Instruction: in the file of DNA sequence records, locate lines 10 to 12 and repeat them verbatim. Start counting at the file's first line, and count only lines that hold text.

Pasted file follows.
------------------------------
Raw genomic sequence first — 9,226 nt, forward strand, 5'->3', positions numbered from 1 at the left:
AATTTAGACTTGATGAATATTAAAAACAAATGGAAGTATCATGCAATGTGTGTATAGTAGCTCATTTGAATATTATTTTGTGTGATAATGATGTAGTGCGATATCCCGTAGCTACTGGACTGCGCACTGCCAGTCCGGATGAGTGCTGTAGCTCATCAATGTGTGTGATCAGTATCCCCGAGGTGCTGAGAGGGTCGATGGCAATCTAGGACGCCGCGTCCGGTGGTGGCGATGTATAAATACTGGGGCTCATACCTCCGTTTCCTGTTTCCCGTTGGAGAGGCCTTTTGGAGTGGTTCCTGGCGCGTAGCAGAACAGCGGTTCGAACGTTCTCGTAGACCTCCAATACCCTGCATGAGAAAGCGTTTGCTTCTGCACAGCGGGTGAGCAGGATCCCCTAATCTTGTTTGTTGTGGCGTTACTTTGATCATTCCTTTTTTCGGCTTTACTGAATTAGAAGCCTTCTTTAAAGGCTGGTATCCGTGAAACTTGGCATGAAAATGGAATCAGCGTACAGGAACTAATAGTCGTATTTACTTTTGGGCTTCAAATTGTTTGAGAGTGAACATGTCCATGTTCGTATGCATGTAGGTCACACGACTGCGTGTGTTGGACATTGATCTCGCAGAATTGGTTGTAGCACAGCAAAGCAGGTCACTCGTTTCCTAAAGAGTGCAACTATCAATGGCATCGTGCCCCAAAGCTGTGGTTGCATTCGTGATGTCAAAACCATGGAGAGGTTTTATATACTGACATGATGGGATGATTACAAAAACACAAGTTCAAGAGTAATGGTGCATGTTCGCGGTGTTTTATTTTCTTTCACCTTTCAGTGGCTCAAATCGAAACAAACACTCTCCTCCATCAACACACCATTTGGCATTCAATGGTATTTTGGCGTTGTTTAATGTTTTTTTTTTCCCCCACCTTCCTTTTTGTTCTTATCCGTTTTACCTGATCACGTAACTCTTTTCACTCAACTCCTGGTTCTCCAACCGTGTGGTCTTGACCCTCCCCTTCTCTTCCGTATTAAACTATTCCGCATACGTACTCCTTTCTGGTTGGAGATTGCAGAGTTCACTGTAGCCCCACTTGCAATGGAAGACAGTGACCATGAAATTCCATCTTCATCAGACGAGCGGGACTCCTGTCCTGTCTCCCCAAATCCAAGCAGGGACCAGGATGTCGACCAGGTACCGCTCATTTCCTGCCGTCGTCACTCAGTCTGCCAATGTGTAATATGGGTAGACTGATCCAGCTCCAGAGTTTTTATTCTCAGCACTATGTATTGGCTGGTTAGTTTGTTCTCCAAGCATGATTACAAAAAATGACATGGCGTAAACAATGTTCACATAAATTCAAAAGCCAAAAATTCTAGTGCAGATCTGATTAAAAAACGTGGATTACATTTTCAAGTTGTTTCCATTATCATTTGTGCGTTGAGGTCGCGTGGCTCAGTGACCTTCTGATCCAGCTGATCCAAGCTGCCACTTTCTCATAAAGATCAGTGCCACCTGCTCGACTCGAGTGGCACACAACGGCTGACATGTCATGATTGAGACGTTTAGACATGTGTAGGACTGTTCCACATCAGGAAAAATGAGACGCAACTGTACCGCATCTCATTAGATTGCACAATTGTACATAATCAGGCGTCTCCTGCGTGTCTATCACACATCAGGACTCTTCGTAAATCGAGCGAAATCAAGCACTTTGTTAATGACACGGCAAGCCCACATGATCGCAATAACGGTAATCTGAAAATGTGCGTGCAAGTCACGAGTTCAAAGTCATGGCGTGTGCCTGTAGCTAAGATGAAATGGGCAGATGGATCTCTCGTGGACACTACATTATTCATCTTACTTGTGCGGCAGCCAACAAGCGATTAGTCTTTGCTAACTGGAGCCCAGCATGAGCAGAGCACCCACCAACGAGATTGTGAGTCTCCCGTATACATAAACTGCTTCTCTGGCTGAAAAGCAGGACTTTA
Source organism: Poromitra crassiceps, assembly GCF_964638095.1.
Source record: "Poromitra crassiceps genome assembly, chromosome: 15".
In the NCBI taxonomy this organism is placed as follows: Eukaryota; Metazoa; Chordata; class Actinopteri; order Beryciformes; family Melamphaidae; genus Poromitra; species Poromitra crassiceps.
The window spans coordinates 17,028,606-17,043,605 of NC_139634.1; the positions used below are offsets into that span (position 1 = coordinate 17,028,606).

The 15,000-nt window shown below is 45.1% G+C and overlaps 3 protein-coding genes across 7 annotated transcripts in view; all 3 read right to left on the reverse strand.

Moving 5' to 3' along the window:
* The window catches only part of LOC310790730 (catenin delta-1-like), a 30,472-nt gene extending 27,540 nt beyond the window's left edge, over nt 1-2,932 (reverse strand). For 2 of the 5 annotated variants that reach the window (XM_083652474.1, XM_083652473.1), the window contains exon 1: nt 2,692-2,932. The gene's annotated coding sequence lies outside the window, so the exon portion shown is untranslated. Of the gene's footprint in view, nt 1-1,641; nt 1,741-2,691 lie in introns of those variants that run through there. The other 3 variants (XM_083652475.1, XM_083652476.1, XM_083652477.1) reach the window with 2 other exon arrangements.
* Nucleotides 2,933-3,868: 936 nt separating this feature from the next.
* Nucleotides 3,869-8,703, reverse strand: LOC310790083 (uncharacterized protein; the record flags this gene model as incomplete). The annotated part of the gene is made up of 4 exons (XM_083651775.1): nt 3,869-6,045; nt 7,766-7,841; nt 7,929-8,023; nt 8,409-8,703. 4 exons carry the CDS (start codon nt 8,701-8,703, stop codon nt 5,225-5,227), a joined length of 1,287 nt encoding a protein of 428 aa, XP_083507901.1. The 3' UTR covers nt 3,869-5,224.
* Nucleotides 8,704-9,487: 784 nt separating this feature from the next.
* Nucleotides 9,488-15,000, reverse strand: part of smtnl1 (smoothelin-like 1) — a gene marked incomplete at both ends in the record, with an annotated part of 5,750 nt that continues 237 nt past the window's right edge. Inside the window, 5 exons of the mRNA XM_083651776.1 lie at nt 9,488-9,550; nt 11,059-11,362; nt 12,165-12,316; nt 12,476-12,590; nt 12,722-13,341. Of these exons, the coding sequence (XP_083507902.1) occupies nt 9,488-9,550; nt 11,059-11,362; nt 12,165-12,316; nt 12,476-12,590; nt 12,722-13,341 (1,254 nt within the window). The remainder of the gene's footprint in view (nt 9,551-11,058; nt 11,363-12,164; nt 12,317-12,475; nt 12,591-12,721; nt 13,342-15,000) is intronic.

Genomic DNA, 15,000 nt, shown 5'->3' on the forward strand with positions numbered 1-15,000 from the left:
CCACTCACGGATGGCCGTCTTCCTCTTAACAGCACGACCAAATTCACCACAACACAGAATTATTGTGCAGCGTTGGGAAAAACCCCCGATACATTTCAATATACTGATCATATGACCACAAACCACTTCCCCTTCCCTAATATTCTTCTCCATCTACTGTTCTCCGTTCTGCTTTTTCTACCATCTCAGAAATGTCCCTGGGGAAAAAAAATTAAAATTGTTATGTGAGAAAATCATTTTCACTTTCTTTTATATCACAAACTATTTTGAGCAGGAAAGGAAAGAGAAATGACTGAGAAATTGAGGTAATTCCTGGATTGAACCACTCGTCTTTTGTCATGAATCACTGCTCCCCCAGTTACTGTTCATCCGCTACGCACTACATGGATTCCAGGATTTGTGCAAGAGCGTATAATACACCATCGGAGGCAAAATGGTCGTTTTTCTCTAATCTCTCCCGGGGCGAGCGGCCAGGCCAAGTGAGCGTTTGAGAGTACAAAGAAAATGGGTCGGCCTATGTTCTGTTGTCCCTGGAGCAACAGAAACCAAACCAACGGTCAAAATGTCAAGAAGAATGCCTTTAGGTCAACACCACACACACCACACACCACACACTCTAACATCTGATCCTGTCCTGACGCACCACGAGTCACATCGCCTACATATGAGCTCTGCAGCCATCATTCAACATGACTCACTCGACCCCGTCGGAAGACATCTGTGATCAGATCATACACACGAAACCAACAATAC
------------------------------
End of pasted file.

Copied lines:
* Nucleotides 2,933-3,868: 936 nt separating this feature from the next.
* Nucleotides 3,869-8,703, reverse strand: LOC310790083 (uncharacterized protein; the record flags this gene model as incomplete). The annotated part of the gene is made up of 4 exons (XM_083651775.1): nt 3,869-6,045; nt 7,766-7,841; nt 7,929-8,023; nt 8,409-8,703. 4 exons carry the CDS (start codon nt 8,701-8,703, stop codon nt 5,225-5,227), a joined length of 1,287 nt encoding a protein of 428 aa, XP_083507901.1. The 3' UTR covers nt 3,869-5,224.
* Nucleotides 8,704-9,487: 784 nt separating this feature from the next.